Researchers at Duke University have identified a region in the central amygdala – more often thought of as a processing hub for emotions – that could suppress pain when activated.

The work, which was published in the May 18, 2020, issue of Nature Neuroscience, gives new insights into the relationship between analgesia and anesthesia, and might help clarify the molecular underpinnings of the placebo effect.

The studies that led Fan Wang and her team to discover the analgesic effects of stimulating the amygdala were “a premeditated adventure,” Wang told BioWorld.

Wang, Morris N. Broad Distinguished Professor of neurobiology in the Duke University School of Medicine, described herself as “very interested in general anesthesia,” and its relationship to analgesia.

Anesthetic drugs are a structurally diverse bunch, but they have two effects in common. In addition to their anesthetic effect, “at low doses, they are all analgesics,” Wang pointed out.

To find the brain structure that Wang hypothesized was behind those convergent effects, she and her team anesthetized mice with two different classes of anesthesia, isoflurane and ketamine, and used neuronal activity markers to map which brain areas were active under both.

Both drugs activated a cluster of neurons in the central amygdala – a finding that initially puzzled the researchers, since the amygdala is better known for processing than preventing pain, and even more so, fear.

But labeling experiments demonstrated that the neurons activated by anesthesia were not the same ones involved in fear and pain processing.

While Wang and her team were not able to find a common marker expressed by the anesthesia-activated cells, such cells mostly did not express somatostatin, prodynorphin, neurotensin or CGRP-receptor, as amygdala neurons that process fear and pain do.

The researchers then tested whether activation of the anesthesia-activated cells could itself lead to analgesia.

They found that activating the cells via optogenetics did not lead to fear-like behaviors, but could prevent the animals from feeling pain in response to normally noxious stimuli.

Activating the neurons identified by Wang and her team could ultimately be a new strategy for inducing analgesia. Wang noted that such activation of a single, compact brain region might be easier and have fewer side effects than trying to inhibit the multiple pathways that have evolved to sense pain.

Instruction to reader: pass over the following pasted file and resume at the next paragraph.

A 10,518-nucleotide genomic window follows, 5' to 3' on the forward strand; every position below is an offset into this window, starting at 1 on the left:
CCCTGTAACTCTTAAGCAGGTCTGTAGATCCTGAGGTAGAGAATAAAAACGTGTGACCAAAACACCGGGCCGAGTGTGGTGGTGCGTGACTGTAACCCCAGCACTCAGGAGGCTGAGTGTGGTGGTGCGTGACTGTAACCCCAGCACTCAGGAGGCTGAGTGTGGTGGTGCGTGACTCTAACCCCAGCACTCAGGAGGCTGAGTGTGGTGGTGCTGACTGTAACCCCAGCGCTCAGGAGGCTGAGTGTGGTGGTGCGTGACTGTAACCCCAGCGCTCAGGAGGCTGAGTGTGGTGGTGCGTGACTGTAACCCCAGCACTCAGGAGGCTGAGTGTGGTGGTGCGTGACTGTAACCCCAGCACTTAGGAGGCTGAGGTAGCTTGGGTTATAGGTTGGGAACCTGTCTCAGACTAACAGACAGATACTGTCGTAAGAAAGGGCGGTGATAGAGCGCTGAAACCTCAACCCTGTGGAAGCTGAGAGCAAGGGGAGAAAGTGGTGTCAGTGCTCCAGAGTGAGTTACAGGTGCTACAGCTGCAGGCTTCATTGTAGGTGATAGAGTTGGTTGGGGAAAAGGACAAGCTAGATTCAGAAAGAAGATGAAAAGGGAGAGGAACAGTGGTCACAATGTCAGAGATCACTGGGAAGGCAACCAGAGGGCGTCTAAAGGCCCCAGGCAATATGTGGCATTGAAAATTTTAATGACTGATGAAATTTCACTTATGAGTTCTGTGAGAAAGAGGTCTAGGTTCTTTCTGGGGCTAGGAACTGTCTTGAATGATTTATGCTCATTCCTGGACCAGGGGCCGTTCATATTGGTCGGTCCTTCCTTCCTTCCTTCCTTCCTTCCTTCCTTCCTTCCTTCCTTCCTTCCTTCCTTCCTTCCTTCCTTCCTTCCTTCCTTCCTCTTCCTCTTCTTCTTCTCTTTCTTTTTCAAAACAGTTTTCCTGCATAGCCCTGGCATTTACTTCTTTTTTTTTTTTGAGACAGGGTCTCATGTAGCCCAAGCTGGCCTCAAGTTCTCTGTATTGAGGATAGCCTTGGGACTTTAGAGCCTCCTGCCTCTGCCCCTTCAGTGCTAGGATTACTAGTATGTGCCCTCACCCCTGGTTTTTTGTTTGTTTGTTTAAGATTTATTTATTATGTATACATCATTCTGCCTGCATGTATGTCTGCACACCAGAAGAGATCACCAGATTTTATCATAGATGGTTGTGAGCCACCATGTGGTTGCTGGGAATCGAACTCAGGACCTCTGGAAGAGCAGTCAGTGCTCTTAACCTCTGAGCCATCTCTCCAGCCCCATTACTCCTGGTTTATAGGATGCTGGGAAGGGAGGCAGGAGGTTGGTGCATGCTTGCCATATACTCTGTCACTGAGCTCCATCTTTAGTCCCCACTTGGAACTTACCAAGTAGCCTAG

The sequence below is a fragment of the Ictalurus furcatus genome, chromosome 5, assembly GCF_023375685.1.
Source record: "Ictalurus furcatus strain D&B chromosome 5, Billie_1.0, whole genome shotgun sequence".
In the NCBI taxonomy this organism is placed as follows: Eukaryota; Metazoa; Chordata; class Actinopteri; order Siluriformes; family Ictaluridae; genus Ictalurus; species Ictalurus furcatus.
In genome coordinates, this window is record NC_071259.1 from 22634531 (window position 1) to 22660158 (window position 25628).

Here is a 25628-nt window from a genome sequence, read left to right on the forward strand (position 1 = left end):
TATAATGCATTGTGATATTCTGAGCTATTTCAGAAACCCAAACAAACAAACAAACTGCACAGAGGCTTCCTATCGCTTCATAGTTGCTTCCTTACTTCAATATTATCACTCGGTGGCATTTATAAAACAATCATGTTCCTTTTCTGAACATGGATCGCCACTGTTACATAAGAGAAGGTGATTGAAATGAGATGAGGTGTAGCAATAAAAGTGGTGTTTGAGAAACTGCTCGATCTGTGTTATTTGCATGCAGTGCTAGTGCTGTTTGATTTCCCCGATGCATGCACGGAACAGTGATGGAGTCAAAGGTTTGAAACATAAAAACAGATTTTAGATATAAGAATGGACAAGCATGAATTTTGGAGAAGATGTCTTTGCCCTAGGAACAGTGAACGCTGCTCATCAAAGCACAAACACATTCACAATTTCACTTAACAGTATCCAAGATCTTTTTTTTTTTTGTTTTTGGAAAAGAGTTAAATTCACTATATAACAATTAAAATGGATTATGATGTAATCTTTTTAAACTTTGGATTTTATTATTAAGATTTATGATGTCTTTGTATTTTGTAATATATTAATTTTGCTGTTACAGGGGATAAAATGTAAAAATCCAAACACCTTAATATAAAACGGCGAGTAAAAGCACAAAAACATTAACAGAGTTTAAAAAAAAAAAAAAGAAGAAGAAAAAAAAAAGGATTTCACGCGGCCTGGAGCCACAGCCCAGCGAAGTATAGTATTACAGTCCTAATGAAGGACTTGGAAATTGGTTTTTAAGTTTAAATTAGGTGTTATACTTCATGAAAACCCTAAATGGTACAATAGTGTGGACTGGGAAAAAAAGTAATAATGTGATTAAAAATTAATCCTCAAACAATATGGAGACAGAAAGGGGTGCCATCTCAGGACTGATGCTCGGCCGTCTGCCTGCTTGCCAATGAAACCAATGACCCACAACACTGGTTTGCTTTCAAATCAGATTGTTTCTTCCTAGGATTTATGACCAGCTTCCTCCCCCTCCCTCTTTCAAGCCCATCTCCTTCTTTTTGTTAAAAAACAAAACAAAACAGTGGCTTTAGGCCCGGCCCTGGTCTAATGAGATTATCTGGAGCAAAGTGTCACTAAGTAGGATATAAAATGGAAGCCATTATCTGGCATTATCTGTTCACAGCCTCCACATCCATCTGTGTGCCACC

Additionally, she pointed out, “in preliminary studies, we don’t see activating these circuits have addictive properties.”

For the time being, however, what specific activators of the newly identified region would look like is unclear.

The neurons identified in the study use GABA as their transmitter. GABA is the most common inhibitory neurotransmitter, making it challenging to develop specific drugs.

Wang said that the team wants to study the neurons in greater detail, which could identify unifying characteristics that might be targeted pharmacologically. Another possibility, she said, could be to look at their connections for targeting possibilities.

Wang also said that studying the analgesia neurons might enable new insights into two separate phenomena, namely stress and the placebo effect.

Stress, she said, is “a double-edged sword.” Low-level stress can aggravate pain, as well as anxiety.

But “under life-threatening situations, you have to ignore the pain,” suggesting that extreme stress has a way to silence pain pathways.

Wang and her team are also trying to see whether or not the neurons they have identified are involved in the placebo effect.

“Placebo is such a vague thing,” Wang said. But there are clearly brain circuits underlying the phenomenon. Understanding those circuits could potentially lead to ways to activate them – or to keep them under control in clinical trials, where placebo effects have at times doomed promising medicines.

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